In a dominant position on the left bank of the Arno there is the Giardino Bardini (Bardini garden) (E). Born as a park adjacent to palazzo Mozzi in the nineteenth century thanks to Giacomo Le Blanc, the garden was transformed into an English garden with woods, winding alleys, statues and fountains. Always speaking of panoramas Piazzale Michelangelo(F) deserves a mention, a panoramic terrace on the city built in 1869 on a design by Giuseppe Poggi. At the center there is a bronze copy of Michelangelo’s David and four statues of the tombs of the Medici chapels.

Just above the square there is one of the most beautiful examples of Florentine Romanesque, the Basilica of San Miniato al Monte. Dating back to the 11th century, it has a façade that stands out for the white and green marbles that draw geometric motifs, as well as for a mosaic representing Christ among Mary and San Miniato and a gilded copper eagle. The interior has works of great value such as the chapel of the crucifix by Michelozzo and the chapel of the Cardinal of Portugal, both with decorations by Luca della Robbia, and the splendid frescoes by Spinello Aretino depicting the stories of St. Benedict.

 

ITINERARY 3 : SANTA MARIA NOVELLA DISTRICT
Our last itinerary will take you to discover the beauties of Santa Maria Novella district. Starting from the Fortezza da Basso (a), designed by Antonio da Sangallo the Younger and now used as the city main exhibition centre, we reach the train station of Santa Maria Novella (B), one of the first works of Italian rational architecture, built between 1933 and 1935 on a project by Giovanni Michelucci, and the church of Santa Maria Novella (C), after which  the district is named. The building was started in 1246 for the friars of the Dominican Order, and has a magnificent Romanesque façade, in white and green marbles, by Leon Battista Alberti. Inside splendid masterpieces such as Giotto’s crucifix and works by Masaccio.  The entrance to the Museum of Santa Maria Novella, with the splendid Green Cloister frescoed by Paolo Uccello, is adjacent to the church,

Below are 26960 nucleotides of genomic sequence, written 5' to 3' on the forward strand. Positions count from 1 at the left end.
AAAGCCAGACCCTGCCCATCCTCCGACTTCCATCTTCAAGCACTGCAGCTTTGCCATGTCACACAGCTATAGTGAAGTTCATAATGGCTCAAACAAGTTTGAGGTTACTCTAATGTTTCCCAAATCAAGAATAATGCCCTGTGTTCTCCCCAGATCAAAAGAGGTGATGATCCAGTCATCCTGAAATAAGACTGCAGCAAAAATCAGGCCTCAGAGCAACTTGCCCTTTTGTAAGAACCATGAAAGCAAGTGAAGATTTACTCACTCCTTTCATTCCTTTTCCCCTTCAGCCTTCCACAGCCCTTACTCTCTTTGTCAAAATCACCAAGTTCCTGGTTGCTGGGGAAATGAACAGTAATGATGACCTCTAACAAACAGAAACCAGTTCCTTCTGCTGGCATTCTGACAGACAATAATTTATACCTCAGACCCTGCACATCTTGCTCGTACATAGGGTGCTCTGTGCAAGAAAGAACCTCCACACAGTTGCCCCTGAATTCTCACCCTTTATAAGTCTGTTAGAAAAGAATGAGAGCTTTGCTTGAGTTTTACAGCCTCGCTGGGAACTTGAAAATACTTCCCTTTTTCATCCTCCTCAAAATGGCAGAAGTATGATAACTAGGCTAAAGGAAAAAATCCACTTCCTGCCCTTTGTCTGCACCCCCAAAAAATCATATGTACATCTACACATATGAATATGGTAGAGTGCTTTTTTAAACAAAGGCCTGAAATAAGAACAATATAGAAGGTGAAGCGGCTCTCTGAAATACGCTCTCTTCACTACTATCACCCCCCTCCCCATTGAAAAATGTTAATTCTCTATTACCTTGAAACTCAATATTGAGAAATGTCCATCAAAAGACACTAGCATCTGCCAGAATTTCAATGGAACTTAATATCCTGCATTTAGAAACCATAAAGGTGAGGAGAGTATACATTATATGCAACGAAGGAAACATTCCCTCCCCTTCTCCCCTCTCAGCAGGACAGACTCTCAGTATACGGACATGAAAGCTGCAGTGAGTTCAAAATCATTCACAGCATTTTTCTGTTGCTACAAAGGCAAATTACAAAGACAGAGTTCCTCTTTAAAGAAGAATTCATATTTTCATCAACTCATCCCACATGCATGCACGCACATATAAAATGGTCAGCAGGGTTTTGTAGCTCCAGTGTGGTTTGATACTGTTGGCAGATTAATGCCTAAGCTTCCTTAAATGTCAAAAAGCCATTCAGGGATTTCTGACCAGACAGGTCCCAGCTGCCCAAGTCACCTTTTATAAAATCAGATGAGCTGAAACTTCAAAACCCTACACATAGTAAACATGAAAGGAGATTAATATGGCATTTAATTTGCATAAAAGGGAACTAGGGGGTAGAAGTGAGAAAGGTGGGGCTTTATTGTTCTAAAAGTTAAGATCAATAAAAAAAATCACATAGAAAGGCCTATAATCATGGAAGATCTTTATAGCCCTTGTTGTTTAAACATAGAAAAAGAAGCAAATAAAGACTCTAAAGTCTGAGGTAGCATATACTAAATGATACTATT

Santa Maria Novella

At this point take via Palazzuolo and Via dei Federighi, where the Museo Marino Marini (D) is based. Set up inside the deconsecrated Church of San Pancrazio, it is completely dedicated to Marino Marini, one of the greatest Italian sculptors of our century. Continuing on Via della Vigna Nuova you’ll find Palazzo Rucellai (E). Built between 1446 and 1451 by Bernardo Rossellino, on the project of Alberti, by order of Giovanni Il Magnifico, member of the illustrious family of Rucellai, the palace has a façade on which are recurring rings with diamonds and feathers characteristic, emblems of the Ruccellai. Interesting is the courtyard and the chapel of the Tempio del San Sepolcro also made by Alberti in 1467.

The other jewel of Renaissance architecture is Palazzo Strozzi (F). Commissioned by Filippo Strozzi the Elder to Benedetto da Maiano, who began the works in 1489, it is now home to a small permanent museum and art exhibitions. Past Piazza Strozzi and via Monalda, turn into via Porta Rossa where you will find Palazzo Davanzati (G). Dating back to the mid-14th century, at the beginning of the twentieth century it was bought by the antiquarian Elia Volpi who restored it and furnished it to make the reconstruction of an old Florentine house. The palace is in fact known as Museum of the ancient Florentine house.

Now you reach the church of Santa Trinita (H), which overlooks via Tornabuoni, the most elegant Florentine shopping street. Built in the second half of the 11th century, enlarged and transformed with Gothic shapes at the beginning of ‘ 300, it has a strong stone façade, built on the project of Buontalenti at the end of ‘ 500. Inside the Cappella Sassetti, with the cycle of frescoes depicting stories of St. Francis of Assisi, and the table with L’Adorazione dei Pastori (the adoration of the Shepherds) by Domenico Ghirlandaio.

Our itinerary ends in Borgo Ognissanti at Chiesa di San Salvatore a Ognissanti (I), founded in the middle of the 13th century by the Humiliated Friars, a religious order dedicated to the manufacturing and trade of fabrics. The refectory of the adjoining convent, with two frescoes by Botticelli and Ghirlandaio is of particular interest.